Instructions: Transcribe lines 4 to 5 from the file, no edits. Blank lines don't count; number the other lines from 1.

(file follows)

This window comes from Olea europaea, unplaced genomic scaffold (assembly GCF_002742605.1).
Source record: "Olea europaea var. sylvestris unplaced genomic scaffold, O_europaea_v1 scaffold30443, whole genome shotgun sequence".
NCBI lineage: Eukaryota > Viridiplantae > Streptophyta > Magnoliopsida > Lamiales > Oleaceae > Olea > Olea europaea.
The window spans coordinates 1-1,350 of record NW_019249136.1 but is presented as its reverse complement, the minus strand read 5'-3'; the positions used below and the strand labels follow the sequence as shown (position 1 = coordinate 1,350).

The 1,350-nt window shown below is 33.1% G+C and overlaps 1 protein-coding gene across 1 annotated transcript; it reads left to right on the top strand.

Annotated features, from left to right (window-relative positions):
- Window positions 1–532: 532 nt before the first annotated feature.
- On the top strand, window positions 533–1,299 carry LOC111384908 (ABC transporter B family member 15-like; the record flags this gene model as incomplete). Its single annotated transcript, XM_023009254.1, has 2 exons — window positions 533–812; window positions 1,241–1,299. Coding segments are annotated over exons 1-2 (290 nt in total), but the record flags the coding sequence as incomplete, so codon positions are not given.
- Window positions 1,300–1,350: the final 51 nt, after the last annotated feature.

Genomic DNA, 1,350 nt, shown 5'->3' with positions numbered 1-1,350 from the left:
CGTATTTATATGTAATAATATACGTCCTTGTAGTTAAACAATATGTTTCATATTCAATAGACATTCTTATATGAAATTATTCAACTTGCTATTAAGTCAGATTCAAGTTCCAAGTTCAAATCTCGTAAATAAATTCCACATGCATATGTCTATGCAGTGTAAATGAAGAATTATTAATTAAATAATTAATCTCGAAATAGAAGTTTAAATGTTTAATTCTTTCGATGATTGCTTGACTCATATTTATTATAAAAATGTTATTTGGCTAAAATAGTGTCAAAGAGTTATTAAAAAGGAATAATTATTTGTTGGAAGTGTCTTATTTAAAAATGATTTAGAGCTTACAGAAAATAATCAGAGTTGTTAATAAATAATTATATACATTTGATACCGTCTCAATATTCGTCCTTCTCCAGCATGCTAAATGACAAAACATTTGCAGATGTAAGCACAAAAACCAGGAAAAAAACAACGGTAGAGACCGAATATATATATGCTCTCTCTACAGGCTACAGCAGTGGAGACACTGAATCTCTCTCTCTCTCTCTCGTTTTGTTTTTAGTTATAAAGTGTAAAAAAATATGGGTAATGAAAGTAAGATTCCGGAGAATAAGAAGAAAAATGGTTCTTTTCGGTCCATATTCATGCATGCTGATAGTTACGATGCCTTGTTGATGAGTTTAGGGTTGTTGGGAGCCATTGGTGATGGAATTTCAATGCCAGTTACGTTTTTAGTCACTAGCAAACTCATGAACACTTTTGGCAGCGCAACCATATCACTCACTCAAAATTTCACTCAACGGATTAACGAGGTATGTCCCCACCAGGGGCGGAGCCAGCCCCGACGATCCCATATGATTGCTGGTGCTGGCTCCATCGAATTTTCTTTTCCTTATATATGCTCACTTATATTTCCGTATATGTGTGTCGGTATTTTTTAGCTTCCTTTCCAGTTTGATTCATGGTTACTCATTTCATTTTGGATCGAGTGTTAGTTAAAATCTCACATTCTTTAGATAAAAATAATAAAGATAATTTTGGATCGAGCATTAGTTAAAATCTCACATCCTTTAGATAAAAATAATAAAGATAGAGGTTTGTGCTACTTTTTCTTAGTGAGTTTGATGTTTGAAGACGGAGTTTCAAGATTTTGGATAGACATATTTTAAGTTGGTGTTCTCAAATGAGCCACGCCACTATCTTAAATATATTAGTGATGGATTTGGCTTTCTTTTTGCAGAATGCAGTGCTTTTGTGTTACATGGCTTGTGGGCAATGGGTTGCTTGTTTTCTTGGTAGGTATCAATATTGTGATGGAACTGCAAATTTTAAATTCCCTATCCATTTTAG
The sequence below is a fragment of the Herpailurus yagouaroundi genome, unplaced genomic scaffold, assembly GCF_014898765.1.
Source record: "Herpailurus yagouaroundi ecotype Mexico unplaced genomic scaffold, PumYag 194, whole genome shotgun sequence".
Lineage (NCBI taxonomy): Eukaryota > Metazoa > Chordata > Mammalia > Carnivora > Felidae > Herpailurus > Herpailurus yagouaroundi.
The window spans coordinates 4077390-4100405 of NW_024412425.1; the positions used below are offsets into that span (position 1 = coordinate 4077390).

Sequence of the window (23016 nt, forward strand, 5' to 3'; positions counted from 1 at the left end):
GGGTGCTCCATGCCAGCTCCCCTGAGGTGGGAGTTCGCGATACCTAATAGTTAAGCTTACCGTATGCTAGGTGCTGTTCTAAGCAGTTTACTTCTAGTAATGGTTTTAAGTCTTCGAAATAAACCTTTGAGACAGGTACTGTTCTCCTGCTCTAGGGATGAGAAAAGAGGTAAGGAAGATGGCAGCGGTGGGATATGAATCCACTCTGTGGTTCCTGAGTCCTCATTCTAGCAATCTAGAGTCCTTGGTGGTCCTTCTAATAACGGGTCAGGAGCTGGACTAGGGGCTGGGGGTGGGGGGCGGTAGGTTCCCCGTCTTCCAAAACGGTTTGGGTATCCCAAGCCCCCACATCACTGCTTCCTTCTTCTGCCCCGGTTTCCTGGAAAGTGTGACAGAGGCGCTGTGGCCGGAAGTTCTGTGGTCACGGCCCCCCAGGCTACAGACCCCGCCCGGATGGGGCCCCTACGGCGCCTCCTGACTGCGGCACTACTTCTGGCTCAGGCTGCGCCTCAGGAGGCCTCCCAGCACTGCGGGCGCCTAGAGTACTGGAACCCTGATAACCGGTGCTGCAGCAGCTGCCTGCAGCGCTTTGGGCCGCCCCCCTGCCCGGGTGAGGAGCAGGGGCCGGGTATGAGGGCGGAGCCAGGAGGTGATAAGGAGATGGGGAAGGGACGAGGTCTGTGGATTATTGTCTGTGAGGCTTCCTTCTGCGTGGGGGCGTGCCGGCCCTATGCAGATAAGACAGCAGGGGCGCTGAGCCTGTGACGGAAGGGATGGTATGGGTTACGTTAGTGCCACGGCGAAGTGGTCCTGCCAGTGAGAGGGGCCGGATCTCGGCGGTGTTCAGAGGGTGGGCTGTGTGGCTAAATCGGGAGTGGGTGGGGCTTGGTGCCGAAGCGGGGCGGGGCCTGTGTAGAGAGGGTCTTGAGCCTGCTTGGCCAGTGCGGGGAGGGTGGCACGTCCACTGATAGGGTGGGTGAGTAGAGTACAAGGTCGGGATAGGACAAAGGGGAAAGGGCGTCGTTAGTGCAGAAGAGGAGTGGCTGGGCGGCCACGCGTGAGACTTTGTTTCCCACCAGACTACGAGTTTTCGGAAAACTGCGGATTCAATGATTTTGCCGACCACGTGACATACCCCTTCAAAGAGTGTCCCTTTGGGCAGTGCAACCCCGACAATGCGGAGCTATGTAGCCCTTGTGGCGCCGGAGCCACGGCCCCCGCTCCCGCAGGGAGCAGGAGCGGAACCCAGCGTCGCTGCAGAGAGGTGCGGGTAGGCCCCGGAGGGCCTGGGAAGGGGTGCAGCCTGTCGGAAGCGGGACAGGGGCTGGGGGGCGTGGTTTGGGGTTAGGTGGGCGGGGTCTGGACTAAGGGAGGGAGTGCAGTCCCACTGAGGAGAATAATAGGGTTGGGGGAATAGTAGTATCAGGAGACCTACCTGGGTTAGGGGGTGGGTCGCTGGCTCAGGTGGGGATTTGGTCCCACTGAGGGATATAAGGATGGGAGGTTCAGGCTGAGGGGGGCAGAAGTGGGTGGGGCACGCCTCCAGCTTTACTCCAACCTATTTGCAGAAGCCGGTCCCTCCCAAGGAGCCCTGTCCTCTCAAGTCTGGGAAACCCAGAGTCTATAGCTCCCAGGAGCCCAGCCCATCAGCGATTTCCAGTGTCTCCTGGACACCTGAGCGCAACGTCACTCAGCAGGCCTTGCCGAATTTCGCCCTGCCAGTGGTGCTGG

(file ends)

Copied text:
The window spans coordinates 1-1,350 of record NW_019249136.1 but is presented as its reverse complement, the minus strand read 5'-3'; the positions used below and the strand labels follow the sequence as shown (position 1 = coordinate 1,350).

The 1,350-nt window shown below is 33.1% G+C and overlaps 1 protein-coding gene across 1 annotated transcript; it reads left to right on the top strand.